@ru155 – You’re right about it being a double-edged sword. I agree that Oakland should stay in the game, nowhere did I say they shouldn’t. Still, I maintain that it will come down to which entity can get it done and done the quickest. T-rights are out of SJ’s and the A’s hands. We don’t know if compensation will be $100 million, $50 million, or $0. We don’t know if it has to be paid upfront or over time, or if there are performance clauses associated with it. It could be crippling or inconsequential. The other big market owners may look at it as a risky precedent or as an anomaly inapplicable to their circumstances. The fact that the subject could be up for so much debate at this late stage is a testament to how obtuse and opaque MLB is.
@David – Tough talk considering Mayor Quan hasn’t even released her budget proposal yet and appears to be afraid to make the tough decisions.
Here’s an article from last year, David:
By Terry Collins, AP / July 17, 2010
Despite last-minute negotiations Tuesday, one of the nation’s most crime-ridden cities had to lay off almost 10 percent of its police force.
Oakland city leaders and its police union failed to agree before a 5 p.m. deadline, leaving 80 officers without their badges. The dismissals leave the embattled department with 696 officers in a city of more than 400,000 residents.
The sticking point was over job security. The Oakland Police Officers Association said it would give concessions and contribute 9 percent of their salaries to their pensions only if the city guaranteed a three-year moratorium on layoffs.
The city, however, said it could only offer a one-year freeze.
“I think we’re all disappointed that we couldn’t come up with an agreement at this time. But we tried really hard,” City Council president Jane Brunner said Tuesday, adding that talks could resume at a future date.
The layoffs are yet another blow for the police force still reeling from four officers being gunned down by a parolee last year.
@ML — Oakland’s budget problems are are as bad as SJ’s. I posted to remind Pro-SJ ballpark supporters, that SJ is not the land of milk honey. That this far from a done deal. That SJ has a vote to deal with, if they want to take the next step. And that many voters in SJ (Oakland too) may want to prioritize public safety over a ballpark. Oakland gets destroyed on this site. SJ is a city. SVLG is not.
@LS — Not looking for a tit-for-tat session, just balance.
@David – You’re confusing the public sector with the private sector. The public sector is broke, which is the case for every city, county, and state. The private sector is flush, is practically sitting on money. That’s what Silicon Valley has. No amount of deflection is going to change that. As for the vote, let’s put it this way: it’s not going to happen during a budget battle and the pro campaign will be exceedingly well funded.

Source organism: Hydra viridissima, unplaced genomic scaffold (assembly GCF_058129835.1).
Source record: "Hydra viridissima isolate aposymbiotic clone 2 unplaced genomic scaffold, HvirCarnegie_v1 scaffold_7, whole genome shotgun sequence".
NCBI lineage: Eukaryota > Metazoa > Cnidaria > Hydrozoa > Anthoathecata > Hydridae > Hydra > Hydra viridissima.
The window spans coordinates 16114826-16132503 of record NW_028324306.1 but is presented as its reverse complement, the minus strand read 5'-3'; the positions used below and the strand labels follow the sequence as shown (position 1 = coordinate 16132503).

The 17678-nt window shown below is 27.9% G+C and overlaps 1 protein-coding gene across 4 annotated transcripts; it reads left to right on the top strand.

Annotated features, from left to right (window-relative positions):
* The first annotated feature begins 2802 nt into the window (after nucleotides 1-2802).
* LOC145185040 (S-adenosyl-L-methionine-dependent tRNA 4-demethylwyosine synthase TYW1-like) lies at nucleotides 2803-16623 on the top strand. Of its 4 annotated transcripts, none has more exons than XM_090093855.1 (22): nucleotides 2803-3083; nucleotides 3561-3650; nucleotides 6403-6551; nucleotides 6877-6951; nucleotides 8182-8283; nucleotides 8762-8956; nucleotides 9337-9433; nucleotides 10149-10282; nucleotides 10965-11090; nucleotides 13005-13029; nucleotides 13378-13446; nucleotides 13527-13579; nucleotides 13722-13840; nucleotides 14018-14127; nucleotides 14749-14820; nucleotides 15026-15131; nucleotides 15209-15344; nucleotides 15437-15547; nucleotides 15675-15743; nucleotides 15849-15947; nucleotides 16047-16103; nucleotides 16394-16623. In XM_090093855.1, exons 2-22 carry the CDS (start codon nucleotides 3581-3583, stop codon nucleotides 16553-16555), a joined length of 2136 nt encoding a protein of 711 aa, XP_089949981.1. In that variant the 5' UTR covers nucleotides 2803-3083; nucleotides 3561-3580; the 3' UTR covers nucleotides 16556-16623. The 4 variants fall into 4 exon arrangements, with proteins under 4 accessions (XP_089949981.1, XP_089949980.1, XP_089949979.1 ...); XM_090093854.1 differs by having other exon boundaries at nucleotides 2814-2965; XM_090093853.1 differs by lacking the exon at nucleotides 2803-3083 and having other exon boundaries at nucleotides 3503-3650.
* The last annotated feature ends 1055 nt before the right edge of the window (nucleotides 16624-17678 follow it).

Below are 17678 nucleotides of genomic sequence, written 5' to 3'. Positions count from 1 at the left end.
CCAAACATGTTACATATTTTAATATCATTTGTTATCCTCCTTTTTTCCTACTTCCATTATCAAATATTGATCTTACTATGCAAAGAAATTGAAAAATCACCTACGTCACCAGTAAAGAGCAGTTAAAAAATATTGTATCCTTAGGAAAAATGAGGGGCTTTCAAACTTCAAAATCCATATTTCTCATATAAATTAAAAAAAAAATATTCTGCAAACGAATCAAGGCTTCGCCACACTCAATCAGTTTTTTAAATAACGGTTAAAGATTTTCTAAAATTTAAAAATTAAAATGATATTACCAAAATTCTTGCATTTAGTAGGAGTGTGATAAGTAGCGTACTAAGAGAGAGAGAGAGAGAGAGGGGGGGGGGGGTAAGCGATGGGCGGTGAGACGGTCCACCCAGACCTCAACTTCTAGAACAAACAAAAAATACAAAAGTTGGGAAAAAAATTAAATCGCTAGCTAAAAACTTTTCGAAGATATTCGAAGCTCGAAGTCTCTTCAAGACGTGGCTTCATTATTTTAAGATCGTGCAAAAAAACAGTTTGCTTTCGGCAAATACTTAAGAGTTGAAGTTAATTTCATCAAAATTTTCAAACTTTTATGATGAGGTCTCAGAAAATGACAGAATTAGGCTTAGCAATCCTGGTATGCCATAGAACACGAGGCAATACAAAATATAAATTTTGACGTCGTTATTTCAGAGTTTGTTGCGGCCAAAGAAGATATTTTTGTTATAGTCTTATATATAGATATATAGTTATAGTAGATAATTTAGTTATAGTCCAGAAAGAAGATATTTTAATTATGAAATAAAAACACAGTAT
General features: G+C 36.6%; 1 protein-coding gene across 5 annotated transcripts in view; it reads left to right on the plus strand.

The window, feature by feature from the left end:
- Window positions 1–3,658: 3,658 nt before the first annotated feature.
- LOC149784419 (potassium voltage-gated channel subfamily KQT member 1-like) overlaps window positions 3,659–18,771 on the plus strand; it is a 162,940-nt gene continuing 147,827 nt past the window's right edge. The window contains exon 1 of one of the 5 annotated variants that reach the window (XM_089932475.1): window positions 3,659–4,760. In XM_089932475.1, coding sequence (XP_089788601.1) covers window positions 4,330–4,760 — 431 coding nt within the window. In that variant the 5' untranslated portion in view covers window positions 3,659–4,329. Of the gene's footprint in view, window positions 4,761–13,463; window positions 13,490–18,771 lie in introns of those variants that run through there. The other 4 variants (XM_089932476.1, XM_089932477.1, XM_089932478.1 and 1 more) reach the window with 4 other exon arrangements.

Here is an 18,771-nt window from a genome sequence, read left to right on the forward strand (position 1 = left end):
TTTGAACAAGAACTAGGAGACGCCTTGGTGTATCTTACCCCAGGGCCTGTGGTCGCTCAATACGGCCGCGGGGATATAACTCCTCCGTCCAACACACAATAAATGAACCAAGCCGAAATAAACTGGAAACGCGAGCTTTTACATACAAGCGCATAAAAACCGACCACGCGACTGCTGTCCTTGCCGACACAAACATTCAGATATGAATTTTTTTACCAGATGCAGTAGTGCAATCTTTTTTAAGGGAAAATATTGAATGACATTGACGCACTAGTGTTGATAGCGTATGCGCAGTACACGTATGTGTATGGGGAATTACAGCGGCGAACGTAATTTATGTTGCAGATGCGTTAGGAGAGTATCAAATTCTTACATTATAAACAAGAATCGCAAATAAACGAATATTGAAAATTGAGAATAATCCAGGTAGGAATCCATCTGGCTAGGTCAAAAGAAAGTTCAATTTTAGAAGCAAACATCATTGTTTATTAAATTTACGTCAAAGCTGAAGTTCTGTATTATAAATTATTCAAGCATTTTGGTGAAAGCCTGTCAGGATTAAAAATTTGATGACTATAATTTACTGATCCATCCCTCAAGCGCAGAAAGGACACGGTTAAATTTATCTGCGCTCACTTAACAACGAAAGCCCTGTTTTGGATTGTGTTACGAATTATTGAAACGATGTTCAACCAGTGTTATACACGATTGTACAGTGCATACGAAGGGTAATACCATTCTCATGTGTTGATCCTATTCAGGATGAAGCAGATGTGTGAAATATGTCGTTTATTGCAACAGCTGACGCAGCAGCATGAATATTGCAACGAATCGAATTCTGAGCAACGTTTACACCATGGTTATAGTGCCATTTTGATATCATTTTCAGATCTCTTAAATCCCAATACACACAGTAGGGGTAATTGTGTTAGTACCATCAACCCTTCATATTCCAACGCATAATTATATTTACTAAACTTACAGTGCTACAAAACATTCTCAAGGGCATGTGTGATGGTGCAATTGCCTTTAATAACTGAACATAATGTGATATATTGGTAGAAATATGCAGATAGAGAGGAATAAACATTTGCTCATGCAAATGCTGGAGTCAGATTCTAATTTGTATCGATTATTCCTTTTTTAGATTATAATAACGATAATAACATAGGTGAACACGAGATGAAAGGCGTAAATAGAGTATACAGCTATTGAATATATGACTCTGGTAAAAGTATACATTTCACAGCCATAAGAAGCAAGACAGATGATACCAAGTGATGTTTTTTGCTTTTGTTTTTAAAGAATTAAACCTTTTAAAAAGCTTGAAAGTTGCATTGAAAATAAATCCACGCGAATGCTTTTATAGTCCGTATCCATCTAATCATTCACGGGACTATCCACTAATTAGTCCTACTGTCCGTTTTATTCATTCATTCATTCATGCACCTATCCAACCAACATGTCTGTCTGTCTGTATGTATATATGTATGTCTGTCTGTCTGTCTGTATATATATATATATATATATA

I know the difference. Thanks. Just adding the City of SJ’s budget woes to the discussion, since Oakland’s are Overstated.com 😉
@David – You’re the one that chose to interject budget into this discussion. You reap what you sow.
re: because they didn’t make the idiotic decision to tarp 40% of their seats)?
…if the A’s were selling out the bottom two decks, then the decision to tarp off the top deck is dumb. But since they charge economical prices and still don’t come close to selling out the bottom two decks, tarping off the top deck makes sense. The game I was at a couple weeks ago was at 43% capacity. Take fhe tarps off and it would have been something like 25% capacity. How does it help the A’s to have even more empty seats for the seagulls to rest?
I wish there were no luxury suites, but I know they pay the bills, the ridiculous salaries and padding the profits of the owners.. Fat cats wining and dining and aren’t even watching the game.
@jk-usa – I’m with you there. Sadly that’s today’s MLB.
@pjk–I know it’s early but attendance is down all over the league by about 2%, and the last 3 years are down. 19 of the 30 are down from last year. 14 teams are under 25k, where as only 9 for all of last year fell below 25k. Mets, Dodgers and Seattle are way down, and so are the Yanks by about 2800/game. Toronto, Colo, Tex, SD and SF are up, just like our A’s. Cleveland in first place only got 9k today. They had all those sell outs in the late 90’s. What the hell happened? You give the A’s a Jacobs Field anywhere in the bay area (hopefully in their rightful home in Oakland), they would get way more than 9k even in a bad year, and even after the novelty of a new park wears off in a few years.
@tony d. – ML saw my point – it’s about the Territorial Rights, and how SF has made it their focus to lawyer up over it.
I can only speculate that Selig doesn’t want to broach the T-Rights issue and hope an answer falls from the sky to avoid it. Would a precedent for the Athletics to SJ allow the Tampa Bay Devil Rays to relocate to New Jersey, cutting into the Phillies, Mets, and Yankees market share? I can’t say, but if the big market club owners are nervous, they may just subsidize the A’s staying in Oakland to avoid another T-Rights confrontation.
As a casual follower, all i know is it’s been about 2 years and we’re nowhere on the announcement of the blue ribbon panel’s findings. I assume this must be influenced by the Giants and their unwillingness to sacrifice such a prosperous (i.e. potential corporate sponsorship rich) region to their market competitor.